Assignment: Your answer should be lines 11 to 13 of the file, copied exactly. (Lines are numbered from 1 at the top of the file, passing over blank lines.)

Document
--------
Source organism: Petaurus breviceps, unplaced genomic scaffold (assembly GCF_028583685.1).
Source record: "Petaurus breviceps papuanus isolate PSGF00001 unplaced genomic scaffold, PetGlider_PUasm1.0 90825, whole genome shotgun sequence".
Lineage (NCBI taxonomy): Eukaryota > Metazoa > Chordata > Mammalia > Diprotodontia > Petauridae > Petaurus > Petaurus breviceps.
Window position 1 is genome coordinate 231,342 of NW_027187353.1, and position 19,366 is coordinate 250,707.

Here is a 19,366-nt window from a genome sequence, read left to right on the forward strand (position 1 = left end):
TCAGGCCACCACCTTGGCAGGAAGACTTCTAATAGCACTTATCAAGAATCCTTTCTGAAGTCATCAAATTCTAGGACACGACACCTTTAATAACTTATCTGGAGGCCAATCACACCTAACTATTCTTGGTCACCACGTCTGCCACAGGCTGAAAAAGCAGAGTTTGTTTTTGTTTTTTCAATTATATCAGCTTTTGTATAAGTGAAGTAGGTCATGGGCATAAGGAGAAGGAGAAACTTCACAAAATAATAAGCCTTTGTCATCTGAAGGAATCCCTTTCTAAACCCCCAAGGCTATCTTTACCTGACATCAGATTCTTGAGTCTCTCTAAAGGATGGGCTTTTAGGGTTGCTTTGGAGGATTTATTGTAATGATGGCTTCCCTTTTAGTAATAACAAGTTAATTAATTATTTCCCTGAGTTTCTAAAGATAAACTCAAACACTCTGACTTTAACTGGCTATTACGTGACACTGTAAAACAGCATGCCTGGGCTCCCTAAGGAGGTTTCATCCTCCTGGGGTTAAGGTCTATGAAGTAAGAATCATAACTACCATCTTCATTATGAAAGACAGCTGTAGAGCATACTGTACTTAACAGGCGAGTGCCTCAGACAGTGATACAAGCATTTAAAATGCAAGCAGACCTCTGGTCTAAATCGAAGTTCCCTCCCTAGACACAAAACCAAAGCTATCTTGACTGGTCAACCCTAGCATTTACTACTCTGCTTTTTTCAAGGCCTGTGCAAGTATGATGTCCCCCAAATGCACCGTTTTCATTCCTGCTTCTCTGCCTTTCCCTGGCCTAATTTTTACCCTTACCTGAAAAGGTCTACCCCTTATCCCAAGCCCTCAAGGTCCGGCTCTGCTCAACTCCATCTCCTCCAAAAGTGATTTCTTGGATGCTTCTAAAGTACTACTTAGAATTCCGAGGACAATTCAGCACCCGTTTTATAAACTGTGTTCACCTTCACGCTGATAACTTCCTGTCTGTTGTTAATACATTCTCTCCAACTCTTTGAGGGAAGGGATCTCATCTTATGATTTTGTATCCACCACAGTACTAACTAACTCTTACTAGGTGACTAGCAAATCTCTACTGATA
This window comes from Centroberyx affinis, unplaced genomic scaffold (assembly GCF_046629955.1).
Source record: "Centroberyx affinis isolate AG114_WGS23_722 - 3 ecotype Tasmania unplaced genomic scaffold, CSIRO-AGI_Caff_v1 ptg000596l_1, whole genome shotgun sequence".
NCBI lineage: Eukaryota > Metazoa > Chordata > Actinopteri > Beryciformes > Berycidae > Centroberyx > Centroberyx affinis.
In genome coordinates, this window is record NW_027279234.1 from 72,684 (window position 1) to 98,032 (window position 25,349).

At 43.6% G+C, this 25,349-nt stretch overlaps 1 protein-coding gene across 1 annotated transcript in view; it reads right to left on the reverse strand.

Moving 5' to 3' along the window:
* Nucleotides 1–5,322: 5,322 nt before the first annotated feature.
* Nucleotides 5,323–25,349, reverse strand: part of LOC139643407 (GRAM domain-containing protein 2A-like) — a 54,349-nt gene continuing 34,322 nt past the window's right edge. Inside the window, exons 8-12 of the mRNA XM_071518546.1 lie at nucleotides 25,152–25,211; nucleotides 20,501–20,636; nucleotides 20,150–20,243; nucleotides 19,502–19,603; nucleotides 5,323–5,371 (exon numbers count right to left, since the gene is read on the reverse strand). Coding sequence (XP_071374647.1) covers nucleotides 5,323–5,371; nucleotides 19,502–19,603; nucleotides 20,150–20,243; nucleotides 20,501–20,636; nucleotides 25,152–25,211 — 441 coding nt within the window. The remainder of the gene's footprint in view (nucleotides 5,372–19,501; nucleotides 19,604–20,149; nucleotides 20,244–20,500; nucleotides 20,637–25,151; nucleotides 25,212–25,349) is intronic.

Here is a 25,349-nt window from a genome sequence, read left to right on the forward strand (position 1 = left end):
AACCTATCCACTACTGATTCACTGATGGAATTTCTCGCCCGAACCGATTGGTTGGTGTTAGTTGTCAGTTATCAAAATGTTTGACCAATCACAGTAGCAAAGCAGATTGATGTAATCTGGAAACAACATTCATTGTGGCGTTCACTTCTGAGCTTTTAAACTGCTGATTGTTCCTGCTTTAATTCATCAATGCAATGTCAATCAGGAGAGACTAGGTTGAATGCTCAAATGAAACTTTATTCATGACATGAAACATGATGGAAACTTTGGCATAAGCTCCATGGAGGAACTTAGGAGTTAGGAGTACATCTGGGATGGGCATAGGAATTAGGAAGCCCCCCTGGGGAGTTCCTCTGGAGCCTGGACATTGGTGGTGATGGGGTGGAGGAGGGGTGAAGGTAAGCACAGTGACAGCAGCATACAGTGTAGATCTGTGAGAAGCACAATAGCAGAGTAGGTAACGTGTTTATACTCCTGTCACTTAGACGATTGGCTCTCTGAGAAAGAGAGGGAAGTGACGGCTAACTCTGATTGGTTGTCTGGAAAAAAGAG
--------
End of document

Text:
At 43.6% G+C, this 25,349-nt stretch overlaps 1 protein-coding gene across 1 annotated transcript in view; it reads right to left on the reverse strand.

Moving 5' to 3' along the window:
* Nucleotides 1–5,322: 5,322 nt before the first annotated feature.